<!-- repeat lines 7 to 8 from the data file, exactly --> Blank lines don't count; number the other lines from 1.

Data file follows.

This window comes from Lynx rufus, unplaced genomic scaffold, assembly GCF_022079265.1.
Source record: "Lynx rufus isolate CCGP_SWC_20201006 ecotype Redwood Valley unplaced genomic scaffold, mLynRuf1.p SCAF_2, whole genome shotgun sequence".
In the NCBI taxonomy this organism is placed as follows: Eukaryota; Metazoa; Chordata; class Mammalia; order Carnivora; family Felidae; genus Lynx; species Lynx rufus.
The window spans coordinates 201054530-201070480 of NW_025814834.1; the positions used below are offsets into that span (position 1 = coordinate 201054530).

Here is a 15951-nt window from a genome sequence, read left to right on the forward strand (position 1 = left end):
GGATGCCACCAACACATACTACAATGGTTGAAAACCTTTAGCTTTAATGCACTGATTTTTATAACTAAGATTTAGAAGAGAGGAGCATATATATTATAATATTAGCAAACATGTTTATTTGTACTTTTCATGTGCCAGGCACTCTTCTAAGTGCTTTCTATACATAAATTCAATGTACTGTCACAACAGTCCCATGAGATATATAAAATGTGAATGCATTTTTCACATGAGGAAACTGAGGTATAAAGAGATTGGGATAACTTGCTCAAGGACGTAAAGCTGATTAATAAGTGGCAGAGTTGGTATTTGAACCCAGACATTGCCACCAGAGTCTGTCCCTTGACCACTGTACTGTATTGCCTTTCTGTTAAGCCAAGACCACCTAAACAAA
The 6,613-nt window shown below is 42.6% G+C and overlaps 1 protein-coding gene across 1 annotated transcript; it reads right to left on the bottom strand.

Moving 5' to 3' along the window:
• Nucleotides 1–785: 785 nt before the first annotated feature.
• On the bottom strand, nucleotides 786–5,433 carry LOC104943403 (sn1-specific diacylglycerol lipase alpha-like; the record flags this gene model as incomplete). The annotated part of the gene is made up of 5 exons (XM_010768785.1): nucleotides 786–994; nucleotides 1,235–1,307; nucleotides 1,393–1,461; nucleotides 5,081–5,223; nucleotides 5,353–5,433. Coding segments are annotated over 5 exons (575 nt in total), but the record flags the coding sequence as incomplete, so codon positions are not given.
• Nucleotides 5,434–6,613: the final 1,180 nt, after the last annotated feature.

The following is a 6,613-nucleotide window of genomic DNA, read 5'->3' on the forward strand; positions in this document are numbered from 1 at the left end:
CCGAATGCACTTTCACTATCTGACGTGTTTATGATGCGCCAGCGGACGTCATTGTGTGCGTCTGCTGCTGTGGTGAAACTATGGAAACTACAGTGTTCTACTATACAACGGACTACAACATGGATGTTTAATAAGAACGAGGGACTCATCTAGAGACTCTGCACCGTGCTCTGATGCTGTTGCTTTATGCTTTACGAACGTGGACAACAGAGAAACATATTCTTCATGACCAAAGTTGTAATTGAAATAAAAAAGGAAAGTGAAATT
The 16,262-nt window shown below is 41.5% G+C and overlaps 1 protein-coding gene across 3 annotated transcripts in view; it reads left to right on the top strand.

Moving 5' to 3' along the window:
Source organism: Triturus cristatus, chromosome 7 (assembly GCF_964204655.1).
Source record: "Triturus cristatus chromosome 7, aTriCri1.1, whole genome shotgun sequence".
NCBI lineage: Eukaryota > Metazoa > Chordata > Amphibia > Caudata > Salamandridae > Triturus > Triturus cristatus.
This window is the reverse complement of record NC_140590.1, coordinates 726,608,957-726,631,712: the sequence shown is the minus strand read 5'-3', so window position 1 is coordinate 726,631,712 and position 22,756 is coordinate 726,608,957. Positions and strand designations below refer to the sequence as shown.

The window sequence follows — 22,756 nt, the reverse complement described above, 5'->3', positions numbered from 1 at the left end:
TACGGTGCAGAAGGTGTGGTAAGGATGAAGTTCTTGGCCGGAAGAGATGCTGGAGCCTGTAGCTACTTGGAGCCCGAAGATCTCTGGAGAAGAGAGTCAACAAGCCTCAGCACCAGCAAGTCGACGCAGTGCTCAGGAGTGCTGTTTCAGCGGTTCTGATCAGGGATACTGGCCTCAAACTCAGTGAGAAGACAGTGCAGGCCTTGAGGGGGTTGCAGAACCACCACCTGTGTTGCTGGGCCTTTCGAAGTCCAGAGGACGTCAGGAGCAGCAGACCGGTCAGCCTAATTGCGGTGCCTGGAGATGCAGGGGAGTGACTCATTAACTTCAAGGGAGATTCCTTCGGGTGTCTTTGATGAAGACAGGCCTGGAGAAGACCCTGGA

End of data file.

The 6,613-nt window shown below is 42.6% G+C and overlaps 1 protein-coding gene across 1 annotated transcript; it reads right to left on the bottom strand.

Moving 5' to 3' along the window: